In Spring 2019, I was selected for undergraduate funding, and I conducted an exploratory study about the factors associated with student game development team success. Students in team projects were asked to fill out surveys at three different points of the game development process. This project was founded on the idea of finding creative ways to take a multi-disciplinary approach that blend the fields of psychology and computer game design in an academic setting. An interesting finding was the progression of skill confidence between the beginning, middle, and end of team projects. The continuing research this semester is an investigation into the relationship between experience, confidence, and expectations of obtaining a job upon graduation. The biggest difference between this study and similar studies is that the participants are undergraduates, graduate students, and alumni from 4-year game design programs within the past 5 years.
As a game producer and psychology researcher, I want to find creative ways to engage others and motivate them towards achieving higher levels of success. Through this study, I am gaining insight on how game design students view their skills before and after graduation in a cross-sectional study. I will use this knowledge to contribute to the game design program here at the university and continue to enhance my experience in working with others through organizational leadership.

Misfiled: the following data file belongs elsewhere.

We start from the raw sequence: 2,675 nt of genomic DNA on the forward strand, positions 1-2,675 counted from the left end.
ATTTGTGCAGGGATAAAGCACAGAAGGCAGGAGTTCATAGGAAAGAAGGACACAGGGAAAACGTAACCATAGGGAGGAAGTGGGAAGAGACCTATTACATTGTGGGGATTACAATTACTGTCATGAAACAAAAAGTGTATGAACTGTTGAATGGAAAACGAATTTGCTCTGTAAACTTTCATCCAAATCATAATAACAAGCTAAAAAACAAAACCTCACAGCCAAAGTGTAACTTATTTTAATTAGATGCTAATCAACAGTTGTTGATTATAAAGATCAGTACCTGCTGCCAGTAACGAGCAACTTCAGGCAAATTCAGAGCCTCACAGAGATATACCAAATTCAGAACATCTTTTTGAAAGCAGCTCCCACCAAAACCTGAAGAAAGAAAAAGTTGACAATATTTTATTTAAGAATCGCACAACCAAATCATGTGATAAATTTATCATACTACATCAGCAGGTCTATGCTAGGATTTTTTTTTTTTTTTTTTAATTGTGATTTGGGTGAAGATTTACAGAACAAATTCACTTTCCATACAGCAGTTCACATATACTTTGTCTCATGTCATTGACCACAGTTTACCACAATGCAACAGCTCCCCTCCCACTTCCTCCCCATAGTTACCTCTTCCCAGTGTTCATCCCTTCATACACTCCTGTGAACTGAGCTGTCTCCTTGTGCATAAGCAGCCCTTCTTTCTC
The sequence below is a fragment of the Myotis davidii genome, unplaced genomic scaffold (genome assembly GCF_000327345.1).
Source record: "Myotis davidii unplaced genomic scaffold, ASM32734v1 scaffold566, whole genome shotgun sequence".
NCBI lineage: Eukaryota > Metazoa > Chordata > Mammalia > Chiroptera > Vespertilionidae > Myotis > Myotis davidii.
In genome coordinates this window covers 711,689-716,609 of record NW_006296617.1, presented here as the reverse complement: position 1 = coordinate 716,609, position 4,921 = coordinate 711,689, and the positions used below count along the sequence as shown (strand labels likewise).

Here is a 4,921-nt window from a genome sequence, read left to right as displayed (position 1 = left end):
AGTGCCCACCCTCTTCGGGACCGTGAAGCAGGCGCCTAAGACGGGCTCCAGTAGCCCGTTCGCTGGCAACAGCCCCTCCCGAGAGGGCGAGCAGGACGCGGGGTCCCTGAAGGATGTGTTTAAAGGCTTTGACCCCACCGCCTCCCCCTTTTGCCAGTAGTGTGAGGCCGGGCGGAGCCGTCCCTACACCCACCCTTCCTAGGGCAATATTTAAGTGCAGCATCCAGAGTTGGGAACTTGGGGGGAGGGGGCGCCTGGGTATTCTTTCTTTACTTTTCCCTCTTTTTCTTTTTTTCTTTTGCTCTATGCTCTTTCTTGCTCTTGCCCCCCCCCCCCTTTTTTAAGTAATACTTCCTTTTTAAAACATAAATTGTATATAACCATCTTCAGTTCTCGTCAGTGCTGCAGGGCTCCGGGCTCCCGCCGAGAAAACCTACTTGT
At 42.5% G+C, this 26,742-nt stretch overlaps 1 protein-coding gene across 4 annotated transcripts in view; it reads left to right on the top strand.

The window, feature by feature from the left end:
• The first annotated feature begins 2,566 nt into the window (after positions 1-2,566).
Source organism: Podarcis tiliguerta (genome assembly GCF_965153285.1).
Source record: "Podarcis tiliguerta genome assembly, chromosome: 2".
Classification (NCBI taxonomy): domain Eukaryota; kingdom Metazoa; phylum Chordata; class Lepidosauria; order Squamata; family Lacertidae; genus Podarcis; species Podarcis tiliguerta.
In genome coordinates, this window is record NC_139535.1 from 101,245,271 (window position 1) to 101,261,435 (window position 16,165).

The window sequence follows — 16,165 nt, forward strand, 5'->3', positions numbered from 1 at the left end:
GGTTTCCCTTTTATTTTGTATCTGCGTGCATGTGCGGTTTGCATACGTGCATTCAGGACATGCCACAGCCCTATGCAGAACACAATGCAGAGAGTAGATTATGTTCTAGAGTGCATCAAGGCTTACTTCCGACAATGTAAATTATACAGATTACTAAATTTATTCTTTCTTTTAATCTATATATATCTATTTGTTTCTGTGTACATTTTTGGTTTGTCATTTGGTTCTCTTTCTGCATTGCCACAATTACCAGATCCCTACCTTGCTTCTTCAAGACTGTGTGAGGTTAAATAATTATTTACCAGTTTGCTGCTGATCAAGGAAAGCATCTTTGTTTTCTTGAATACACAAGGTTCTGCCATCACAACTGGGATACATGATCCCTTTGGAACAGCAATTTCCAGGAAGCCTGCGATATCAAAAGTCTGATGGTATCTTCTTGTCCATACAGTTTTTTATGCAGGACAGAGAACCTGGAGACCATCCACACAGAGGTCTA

Every Week, I communicate with my mentor, Dr. Seth Hudson. I am also working with the professors in the game design program and recent graduates to gather responses to the survey. Upon receiving the responses, I analyze and write-up the data for publication. This semester, I have become better acquainted with research methodology and publishing findings. I have also become familiar with the process of applying to conferences. I would like to thank Dr. Seth Hudson, the Computer Game Design program, and OSCAR for their continued support throughout my studies.